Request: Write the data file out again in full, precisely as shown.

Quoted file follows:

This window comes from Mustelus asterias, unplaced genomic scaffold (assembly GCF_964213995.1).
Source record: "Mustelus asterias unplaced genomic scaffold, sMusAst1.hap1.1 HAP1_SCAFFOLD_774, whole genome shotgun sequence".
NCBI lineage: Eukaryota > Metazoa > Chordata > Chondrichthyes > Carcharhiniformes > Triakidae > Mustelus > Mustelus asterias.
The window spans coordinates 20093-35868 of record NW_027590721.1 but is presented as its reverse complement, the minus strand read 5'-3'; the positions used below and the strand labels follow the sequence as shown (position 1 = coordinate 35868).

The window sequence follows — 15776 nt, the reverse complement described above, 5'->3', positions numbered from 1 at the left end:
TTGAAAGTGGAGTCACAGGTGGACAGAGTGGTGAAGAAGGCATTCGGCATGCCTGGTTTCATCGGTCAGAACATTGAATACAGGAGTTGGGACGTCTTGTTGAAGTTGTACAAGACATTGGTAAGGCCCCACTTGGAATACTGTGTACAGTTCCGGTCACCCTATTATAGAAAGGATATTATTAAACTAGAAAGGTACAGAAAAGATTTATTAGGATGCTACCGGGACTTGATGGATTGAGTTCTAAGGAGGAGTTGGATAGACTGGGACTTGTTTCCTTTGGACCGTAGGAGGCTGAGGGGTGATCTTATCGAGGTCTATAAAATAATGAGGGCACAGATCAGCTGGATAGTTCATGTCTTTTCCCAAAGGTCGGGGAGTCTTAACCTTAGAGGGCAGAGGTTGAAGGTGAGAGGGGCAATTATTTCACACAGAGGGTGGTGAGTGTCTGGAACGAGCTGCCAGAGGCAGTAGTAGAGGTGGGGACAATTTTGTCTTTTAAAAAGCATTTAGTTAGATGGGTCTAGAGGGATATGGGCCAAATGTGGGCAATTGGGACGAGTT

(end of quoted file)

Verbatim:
This window comes from Mustelus asterias, unplaced genomic scaffold (assembly GCF_964213995.1).
Source record: "Mustelus asterias unplaced genomic scaffold, sMusAst1.hap1.1 HAP1_SCAFFOLD_774, whole genome shotgun sequence".
NCBI lineage: Eukaryota > Metazoa > Chordata > Chondrichthyes > Carcharhiniformes > Triakidae > Mustelus > Mustelus asterias.
The window spans coordinates 20093-35868 of record NW_027590721.1 but is presented as its reverse complement, the minus strand read 5'-3'; the positions used below and the strand labels follow the sequence as shown (position 1 = coordinate 35868).

The window sequence follows — 15776 nt, the reverse complement described above, 5'->3', positions numbered from 1 at the left end:
TTGAAAGTGGAGTCACAGGTGGACAGAGTGGTGAAGAAGGCATTCGGCATGCCTGGTTTCATCGGTCAGAACATTGAATACAGGAGTTGGGACGTCTTGTTGAAGTTGTACAAGACATTGGTAAGGCCCCACTTGGAATACTGTGTACAGTTCCGGTCACCCTATTATAGAAAGGATATTATTAAACTAGAAAGGTACAGAAAAGATTTATTAGGATGCTACCGGGACTTGATGGATTGAGTTCTAAGGAGGAGTTGGATAGACTGGGACTTGTTTCCTTTGGACCGTAGGAGGCTGAGGGGTGATCTTATCGAGGTCTATAAAATAATGAGGGCACAGATCAGCTGGATAGTTCATGTCTTTTCCCAAAGGTCGGGGAGTCTTAACCTTAGAGGGCAGAGGTTGAAGGTGAGAGGGGCAATTATTTCACACAGAGGGTGGTGAGTGTCTGGAACGAGCTGCCAGAGGCAGTAGTAGAGGTGGGGACAATTTTGTCTTTTAAAAAGCATTTAGTTAGATGGGTCTAGAGGGATATGGGCCAAATGTGGGCAATTGGGACGAGTT